Yasmin has an amazing super power: when anything goes wrong, she finds the silver lining. She needs to do this often, because the missions she faces are perilous!
For example, one day a friend called Yasmin. The friend’s son was panicking because he’d learned that his hero, the person who created Minecraft (a critically acclaimed video game about placing blocks and going on adventures) started creating video games at age 10. The son was also 10 years old, and had never made any games. He said that his world was collapsing, and that he must learn programming - that his future depended on it. Super Yasmin took the reins and convinced him and his mom to register for a Kids Code Jeunesse video game programming workshop.
"At the end of the workshop, I asked him if he was is proud of what you made.
He said, 'Yes, I am proud.'
Then I asked, 'Do you think the creator of Minecraft made projects like that?'
'I'm not sure,' he replied.
'Do you think his first program was like that?'
He thought about it and said, 'Maybe.'
I knew then that it was a victory! His mother has since told me that he continues to code at home, and that he loves it."
This anecdote illustrates what Yasmin likes about teaching: the reciprocal sharing with the student. Indeed, in a previous life, Yasmin was an engineer for CAE and worked on a navigation system. But she has always been passionate about teaching.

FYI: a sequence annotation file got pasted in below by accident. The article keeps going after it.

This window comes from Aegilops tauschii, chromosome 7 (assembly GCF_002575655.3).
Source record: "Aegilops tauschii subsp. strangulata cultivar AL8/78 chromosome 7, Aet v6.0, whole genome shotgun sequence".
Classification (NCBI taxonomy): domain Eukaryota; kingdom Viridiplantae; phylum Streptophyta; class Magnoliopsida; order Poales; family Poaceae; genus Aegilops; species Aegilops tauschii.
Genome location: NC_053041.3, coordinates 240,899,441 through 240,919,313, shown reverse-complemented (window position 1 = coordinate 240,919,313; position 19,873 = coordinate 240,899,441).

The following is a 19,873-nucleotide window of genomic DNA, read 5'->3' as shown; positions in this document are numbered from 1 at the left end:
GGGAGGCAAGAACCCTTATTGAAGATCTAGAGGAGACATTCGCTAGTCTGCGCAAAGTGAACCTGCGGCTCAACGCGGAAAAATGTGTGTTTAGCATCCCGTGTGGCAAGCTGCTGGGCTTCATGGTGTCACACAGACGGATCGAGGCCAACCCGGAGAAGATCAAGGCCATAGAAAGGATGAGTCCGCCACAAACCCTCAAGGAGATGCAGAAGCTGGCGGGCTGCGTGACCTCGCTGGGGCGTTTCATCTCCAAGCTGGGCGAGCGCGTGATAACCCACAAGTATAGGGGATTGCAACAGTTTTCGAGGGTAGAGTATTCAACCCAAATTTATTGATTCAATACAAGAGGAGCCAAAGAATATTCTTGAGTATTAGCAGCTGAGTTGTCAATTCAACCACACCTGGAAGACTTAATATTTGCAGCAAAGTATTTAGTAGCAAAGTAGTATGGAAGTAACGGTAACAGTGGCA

"I've always wanted to give classes. I've been tutoring since I was a teenager."
So when Yasmin learned that Kids Code Jeunesse was looking for volunteers, she was on board immediately!
"Going to classes was really fun. After that, in 2014, I had a career change opportunity and KCJ was recruiting, so I became a full time senior instructor."
"I really like cultural enhancement projects, which combine technology with something less common. That's what we do for Montreal Joue or Science Literacy Week - we take ideas from books and use them to try to create a game or an animation using Scratch. We read the book to translate it with code. It's a way of putting animation and action into the story, and it's really interesting."
Amelia Peabody, the fictional hero of a series of historical mystery novels.
"Because she is an adventurer from the 19th century who did things that women in those days did not do, like becoming an Egyptologist. She is an educated, intelligent woman who had her opinion."
Just like Yasmin!
Teachers, want to bring Yasmin or any of our incredible instructors into your classroom? Thanks to CanCode funding, our Code in the Classroom workshops and webinars are completely free. From introductory coding to artificial intelligence, our workshops lay the foundation for you and your students to continue building digital skills for creative learning.
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